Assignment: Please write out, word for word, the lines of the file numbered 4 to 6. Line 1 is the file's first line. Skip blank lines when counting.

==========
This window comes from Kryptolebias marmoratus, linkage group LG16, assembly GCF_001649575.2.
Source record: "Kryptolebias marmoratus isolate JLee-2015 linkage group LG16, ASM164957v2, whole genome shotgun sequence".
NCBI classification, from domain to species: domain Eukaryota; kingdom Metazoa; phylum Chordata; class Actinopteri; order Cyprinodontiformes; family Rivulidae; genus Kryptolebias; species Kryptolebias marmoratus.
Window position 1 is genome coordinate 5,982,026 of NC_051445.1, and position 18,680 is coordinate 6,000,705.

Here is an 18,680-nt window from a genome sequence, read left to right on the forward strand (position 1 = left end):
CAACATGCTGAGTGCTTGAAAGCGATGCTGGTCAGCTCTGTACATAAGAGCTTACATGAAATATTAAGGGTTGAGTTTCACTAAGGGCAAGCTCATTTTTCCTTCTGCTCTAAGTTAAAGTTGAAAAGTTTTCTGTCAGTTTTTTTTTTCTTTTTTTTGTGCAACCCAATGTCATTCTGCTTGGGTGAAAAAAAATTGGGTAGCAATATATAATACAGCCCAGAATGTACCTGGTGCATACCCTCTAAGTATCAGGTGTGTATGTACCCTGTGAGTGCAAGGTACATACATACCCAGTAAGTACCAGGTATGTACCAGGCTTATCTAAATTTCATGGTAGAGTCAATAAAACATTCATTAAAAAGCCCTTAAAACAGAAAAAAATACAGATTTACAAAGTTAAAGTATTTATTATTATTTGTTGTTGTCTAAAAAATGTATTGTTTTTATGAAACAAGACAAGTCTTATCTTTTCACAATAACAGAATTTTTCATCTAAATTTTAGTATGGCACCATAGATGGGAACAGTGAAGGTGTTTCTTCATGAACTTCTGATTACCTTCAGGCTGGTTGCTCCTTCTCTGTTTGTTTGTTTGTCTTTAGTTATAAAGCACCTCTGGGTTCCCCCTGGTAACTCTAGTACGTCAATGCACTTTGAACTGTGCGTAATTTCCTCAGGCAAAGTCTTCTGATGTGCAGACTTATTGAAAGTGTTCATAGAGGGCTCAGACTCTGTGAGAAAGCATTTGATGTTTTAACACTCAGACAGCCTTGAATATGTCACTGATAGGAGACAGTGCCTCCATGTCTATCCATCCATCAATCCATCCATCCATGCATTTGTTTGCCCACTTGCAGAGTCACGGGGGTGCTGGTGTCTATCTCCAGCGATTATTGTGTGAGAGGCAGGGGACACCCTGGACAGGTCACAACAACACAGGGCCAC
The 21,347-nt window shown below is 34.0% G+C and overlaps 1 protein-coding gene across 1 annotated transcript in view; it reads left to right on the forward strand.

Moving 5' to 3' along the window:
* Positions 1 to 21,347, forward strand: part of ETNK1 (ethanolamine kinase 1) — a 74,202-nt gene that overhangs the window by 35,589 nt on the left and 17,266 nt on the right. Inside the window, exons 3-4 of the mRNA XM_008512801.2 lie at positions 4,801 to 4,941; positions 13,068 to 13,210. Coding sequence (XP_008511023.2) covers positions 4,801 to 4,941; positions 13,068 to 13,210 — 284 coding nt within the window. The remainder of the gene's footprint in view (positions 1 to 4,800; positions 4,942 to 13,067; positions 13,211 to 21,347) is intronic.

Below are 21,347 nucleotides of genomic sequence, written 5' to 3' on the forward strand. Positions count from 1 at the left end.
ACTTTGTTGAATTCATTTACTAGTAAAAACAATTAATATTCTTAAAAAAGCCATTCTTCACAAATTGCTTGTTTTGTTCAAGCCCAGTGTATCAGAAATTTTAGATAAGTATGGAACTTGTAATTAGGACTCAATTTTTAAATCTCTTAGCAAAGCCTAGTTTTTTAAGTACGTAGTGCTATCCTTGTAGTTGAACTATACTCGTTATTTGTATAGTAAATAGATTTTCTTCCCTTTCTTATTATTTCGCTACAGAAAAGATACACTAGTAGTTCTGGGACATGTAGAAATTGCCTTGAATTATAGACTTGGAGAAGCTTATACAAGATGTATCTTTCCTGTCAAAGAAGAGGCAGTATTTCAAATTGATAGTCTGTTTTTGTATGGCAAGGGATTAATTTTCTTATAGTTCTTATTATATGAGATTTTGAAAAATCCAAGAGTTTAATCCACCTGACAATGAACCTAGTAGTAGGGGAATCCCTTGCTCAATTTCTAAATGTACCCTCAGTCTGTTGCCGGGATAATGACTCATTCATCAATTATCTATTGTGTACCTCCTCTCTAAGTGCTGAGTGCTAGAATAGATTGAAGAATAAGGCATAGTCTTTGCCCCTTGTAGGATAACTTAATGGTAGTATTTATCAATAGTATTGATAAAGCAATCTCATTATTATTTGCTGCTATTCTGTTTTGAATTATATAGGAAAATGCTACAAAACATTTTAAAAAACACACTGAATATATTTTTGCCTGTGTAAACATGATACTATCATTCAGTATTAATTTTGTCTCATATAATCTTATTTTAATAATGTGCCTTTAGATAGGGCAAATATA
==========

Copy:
Window position 1 is genome coordinate 5,982,026 of NC_051445.1, and position 18,680 is coordinate 6,000,705.

Here is an 18,680-nt window from a genome sequence, read left to right on the forward strand (position 1 = left end):
CAACATGCTGAGTGCTTGAAAGCGATGCTGGTCAGCTCTGTACATAAGAGCTTACATGAAATATTAAGGGTTGAGTTTCACTAAGGGCAAGCTCATTTTTCCTTCTGCTCTAAGTTAAAGTTGAAAAGTTTTCTGTCAGTTTTTTTTTTCTTTTTTTTGTGCAACCCAATGTCATTCTGCTTGGGTGAAAAAAAATTGGGTAGCAATATATAATACAGCCCAGAATGTACCTGGTGCATACCCTCTAAGTATCAGGTGTGTATGTACCCTGTGAGTGCAAGGTACATACATACCCAGTAAGTACCAGGTATGTACCAGGCTTATCTAAATTTCATGGTAGAGTCAATAAAACATTCATTAAAAAGCCCTTAAAACAGAAAAAAATACAGATTTACAAAGTTAAAGTATTTATTATTATTTGTTGTTGTCTAAAAAATGTATTGTTTTTATGAAACAAGACAAGTCTTATCTTTTCACAATAACAGAATTTTTCATCTAAATTTTAGTATGGCACCATAGATGGGAACAGTGAAGGTGTTTCTTCATGAACTTCTGATTACCTTCAGGCTGGTTGCTCCTTCTCTGTTTGTTTGTTTGTCTTTAGTTATAAAGCACCTCTGGGTTCCCCCTGGTAACTCTAGTACGTCAATGCACTTTGAACTGTGCGTAATTTCCTCAGGCAAAGTCTTCTGATGTGCAGACTTATTGAAAGTGTTCATAGAGGGCTCAGACTCTGTGAGAAAGCATTTGATGTTTTAACACTCAGACAGCCTTGAATATGTCACTGATAGGAGACAGTGCCTCCATGTCTATCCATCCATCAATCCATCCATCCATGCATTTGTTTGCCCACTTGCAGAGTCACGGGGGTGCTGGTGTCTATCTCCAGCGATTATTGTGTGAGAGGCAGGGGACACCCTGGACAGGTCACAACAACACAGGGCCAC